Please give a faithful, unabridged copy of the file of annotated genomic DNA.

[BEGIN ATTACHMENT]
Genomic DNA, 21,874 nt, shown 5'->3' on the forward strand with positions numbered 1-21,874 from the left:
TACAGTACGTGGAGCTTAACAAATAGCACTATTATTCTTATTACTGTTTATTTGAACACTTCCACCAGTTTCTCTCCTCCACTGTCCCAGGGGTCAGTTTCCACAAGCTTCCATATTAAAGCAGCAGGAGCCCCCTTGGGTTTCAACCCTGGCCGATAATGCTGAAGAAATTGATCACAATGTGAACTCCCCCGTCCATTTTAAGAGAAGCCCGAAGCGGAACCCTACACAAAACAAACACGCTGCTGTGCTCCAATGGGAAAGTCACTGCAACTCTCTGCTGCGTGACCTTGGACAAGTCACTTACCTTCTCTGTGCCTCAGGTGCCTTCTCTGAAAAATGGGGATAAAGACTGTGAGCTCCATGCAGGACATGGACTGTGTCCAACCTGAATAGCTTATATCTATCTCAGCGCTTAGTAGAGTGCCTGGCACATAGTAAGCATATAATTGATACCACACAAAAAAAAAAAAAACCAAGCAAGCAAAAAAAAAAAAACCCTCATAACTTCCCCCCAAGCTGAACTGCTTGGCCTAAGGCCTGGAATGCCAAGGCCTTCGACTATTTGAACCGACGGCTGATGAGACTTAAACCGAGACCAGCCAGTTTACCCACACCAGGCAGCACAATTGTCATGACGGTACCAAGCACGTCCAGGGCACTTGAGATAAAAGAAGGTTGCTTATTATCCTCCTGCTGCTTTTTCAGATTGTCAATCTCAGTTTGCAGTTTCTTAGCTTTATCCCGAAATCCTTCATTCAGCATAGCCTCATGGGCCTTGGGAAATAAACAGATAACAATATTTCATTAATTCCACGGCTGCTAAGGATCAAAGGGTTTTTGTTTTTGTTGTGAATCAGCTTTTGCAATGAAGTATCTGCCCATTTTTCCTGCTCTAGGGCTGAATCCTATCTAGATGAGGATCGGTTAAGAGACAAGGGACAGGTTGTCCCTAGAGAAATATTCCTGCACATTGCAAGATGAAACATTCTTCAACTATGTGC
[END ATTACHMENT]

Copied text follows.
Genomic DNA, 21,874 nt, shown 5'->3' on the forward strand with positions numbered 1-21,874 from the left:
TACAGTACGTGGAGCTTAACAAATAGCACTATTATTCTTATTACTGTTTATTTGAACACTTCCACCAGTTTCTCTCCTCCACTGTCCCAGGGGTCAGTTTCCACAAGCTTCCATATTAAAGCAGCAGGAGCCCCCTTGGGTTTCAACCCTGGCCGATAATGCTGAAGAAATTGATCACAATGTGAACTCCCCCGTCCATTTTAAGAGAAGCCCGAAGCGGAACCCTACACAAAACAAACACGCTGCTGTGCTCCAATGGGAAAGTCACTGCAACTCTCTGCTGCGTGACCTTGGACAAGTCACTTACCTTCTCTGTGCCTCAGGTGCCTTCTCTGAAAAATGGGGATAAAGACTGTGAGCTCCATGCAGGACATGGACTGTGTCCAACCTGAATAGCTTATATCTATCTCAGCGCTTAGTAGAGTGCCTGGCACATAGTAAGCATATAATTGATACCACACAAAAAAAAAAAAAACCAAGCAAGCAAAAAAAAAAAAACCCTCATAACTTCCCCCCAAGCTGAACTGCTTGGCCTAAGGCCTGGAATGCCAAGGCCTTCGACTATTTGAACCGACGGCTGATGAGACTTAAACCGAGACCAGCCAGTTTACCCACACCAGGCAGCACAATTGTCATGACGGTACCAAGCACGTCCAGGGCACTTGAGATAAAAGAAGGTTGCTTATTATCCTCCTGCTGCTTTTTCAGATTGTCAATCTCAGTTTGCAGTTTCTTAGCTTTATCCCGAAATCCTTCATTCAGCATAGCCTCATGGGCCTTGGGAAATAAACAGATAACAATATTTCATTAATTCCACGGCTGCTAAGGATCAAAGGGTTTTTGTTTTTGTTGTGAATCAGCTTTTGCAATGAAGTATCTGCCCATTTTTCCTGCTCTAGGGCTGAATCCTATCTAGATGAGGATCGGTTAAGAGACAAGGGACAGGTTGTCCCTAGAGAAATATTCCTGCACATTGCAAGATGAAACATTCTTCAACTATGTGC